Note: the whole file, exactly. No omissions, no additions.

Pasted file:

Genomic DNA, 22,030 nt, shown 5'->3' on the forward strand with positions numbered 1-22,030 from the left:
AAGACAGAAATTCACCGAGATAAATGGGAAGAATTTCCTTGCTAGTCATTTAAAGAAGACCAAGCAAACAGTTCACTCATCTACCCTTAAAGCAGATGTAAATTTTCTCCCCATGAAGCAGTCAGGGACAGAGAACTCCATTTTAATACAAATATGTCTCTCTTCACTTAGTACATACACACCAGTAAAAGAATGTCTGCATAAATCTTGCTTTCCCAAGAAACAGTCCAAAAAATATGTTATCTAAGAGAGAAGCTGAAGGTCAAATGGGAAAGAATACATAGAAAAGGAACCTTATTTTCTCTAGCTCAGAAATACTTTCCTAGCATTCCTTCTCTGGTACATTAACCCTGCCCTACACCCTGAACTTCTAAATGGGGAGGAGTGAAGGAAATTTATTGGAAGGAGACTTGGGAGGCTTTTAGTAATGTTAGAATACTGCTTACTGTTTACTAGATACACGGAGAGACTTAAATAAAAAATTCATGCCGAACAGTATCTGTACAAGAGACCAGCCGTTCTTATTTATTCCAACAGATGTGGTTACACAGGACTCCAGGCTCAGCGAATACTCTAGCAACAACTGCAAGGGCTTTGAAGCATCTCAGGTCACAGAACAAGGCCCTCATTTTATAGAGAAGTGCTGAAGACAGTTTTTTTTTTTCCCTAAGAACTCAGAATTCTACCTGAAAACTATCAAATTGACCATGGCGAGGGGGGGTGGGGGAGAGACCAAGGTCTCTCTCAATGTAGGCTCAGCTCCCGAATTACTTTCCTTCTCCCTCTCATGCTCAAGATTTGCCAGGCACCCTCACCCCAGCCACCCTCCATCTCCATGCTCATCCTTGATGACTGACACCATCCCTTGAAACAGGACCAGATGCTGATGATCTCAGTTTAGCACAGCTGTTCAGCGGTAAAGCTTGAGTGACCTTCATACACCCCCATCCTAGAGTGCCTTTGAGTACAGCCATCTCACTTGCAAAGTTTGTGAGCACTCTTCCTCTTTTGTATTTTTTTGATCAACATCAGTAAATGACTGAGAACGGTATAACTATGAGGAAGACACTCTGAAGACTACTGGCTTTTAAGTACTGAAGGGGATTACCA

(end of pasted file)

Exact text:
Genomic DNA, 22,030 nt, shown 5'->3' on the forward strand with positions numbered 1-22,030 from the left:
AAGACAGAAATTCACCGAGATAAATGGGAAGAATTTCCTTGCTAGTCATTTAAAGAAGACCAAGCAAACAGTTCACTCATCTACCCTTAAAGCAGATGTAAATTTTCTCCCCATGAAGCAGTCAGGGACAGAGAACTCCATTTTAATACAAATATGTCTCTCTTCACTTAGTACATACACACCAGTAAAAGAATGTCTGCATAAATCTTGCTTTCCCAAGAAACAGTCCAAAAAATATGTTATCTAAGAGAGAAGCTGAAGGTCAAATGGGAAAGAATACATAGAAAAGGAACCTTATTTTCTCTAGCTCAGAAATACTTTCCTAGCATTCCTTCTCTGGTACATTAACCCTGCCCTACACCCTGAACTTCTAAATGGGGAGGAGTGAAGGAAATTTATTGGAAGGAGACTTGGGAGGCTTTTAGTAATGTTAGAATACTGCTTACTGTTTACTAGATACACGGAGAGACTTAAATAAAAAATTCATGCCGAACAGTATCTGTACAAGAGACCAGCCGTTCTTATTTATTCCAACAGATGTGGTTACACAGGACTCCAGGCTCAGCGAATACTCTAGCAACAACTGCAAGGGCTTTGAAGCATCTCAGGTCACAGAACAAGGCCCTCATTTTATAGAGAAGTGCTGAAGACAGTTTTTTTTTTTCCCTAAGAACTCAGAATTCTACCTGAAAACTATCAAATTGACCATGGCGAGGGGGGGTGGGGGAGAGACCAAGGTCTCTCTCAATGTAGGCTCAGCTCCCGAATTACTTTCCTTCTCCCTCTCATGCTCAAGATTTGCCAGGCACCCTCACCCCAGCCACCCTCCATCTCCATGCTCATCCTTGATGACTGACACCATCCCTTGAAACAGGACCAGATGCTGATGATCTCAGTTTAGCACAGCTGTTCAGCGGTAAAGCTTGAGTGACCTTCATACACCCCCATCCTAGAGTGCCTTTGAGTACAGCCATCTCACTTGCAAAGTTTGTGAGCACTCTTCCTCTTTTGTATTTTTTTGATCAACATCAGTAAATGACTGAGAACGGTATAACTATGAGGAAGACACTCTGAAGACTACTGGCTTTTAAGTACTGAAGGGGATTACCA